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Why don't people care more about politics?

Published: 25 October 2007

Ways of getting more people involved with politics and decision-making will be examined at a new Centre for Citizenship and Democracy at the University of Southampton's School of Social Sciences. Researchers in the Centre will also look at issues such as migration, immigration and social cohesion.

Former Government advisor Matthew Taylor, who now leads the Royal Society for encouragement of the Arts, Manufactures and Commerce (RSA), will launch the Centre on Monday 5 November at a lunchtime event at the University's John Hansard Gallery, alongside several leading politicians and academics.

The Centre for Citizenship and Democracy is led by Professor Gerry Stoker. His Why Politics Matters was named the best politics book of 2006 by the Political Studies Association for its well argued proposition that the UK needs to engage citizens more effectively in decisions that affect them.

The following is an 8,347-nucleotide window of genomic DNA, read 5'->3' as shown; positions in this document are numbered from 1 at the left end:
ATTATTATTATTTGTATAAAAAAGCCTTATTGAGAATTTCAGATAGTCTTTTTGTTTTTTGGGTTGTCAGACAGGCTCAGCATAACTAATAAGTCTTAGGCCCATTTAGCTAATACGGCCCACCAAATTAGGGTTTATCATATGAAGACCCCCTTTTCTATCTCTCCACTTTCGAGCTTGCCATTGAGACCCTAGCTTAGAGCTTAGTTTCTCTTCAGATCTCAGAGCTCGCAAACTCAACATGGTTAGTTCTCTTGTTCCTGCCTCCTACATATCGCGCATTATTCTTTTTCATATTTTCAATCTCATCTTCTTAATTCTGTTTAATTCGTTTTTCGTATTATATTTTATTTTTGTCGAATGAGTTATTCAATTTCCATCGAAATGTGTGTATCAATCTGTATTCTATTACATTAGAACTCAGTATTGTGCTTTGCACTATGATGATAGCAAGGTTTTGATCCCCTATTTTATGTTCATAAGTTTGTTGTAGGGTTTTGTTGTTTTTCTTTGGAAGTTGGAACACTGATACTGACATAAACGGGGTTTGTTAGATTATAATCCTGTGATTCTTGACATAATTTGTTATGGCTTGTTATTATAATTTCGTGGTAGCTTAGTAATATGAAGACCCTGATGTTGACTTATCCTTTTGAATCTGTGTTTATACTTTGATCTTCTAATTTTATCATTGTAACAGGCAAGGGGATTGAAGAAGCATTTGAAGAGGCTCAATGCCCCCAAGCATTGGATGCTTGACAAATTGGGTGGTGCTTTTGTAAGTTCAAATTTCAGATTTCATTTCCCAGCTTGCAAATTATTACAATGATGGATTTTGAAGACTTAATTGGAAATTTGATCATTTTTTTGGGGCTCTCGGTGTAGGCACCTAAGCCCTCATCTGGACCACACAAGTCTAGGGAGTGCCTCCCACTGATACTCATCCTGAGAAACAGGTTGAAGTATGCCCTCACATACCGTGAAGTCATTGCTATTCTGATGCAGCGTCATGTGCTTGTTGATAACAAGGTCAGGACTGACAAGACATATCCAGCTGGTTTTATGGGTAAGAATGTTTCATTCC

Professor Stoker commented: "Engagement is important for achieving the public policy outcomes that people and policy-makers care about, such as low crime rates and the absence of anti-social behaviour, economically developed and cohesive communities, and a fully working democratic system."

The Centre will use the launch to promote its recently completed website Teaching Citizenship in Higher Education developed in partnership with Keele and Liverpool John Moores Universities.

Project director, Professor Graham Smith, added: "Over the past three years we have worked with tutors and students in a wide range of universities across the country to develop attractive and stimulating learning activities for teaching citizenship. We hope that the new website will challenge our students to reflect on their own attitudes and behaviours as citizens."

The Centre is already involved, with the University of Manchester, in a £800,000 research project, funded by the Economic and Social Research Council, which is examining how the UK engages citizens in public decision-making and in how policies are delivered.

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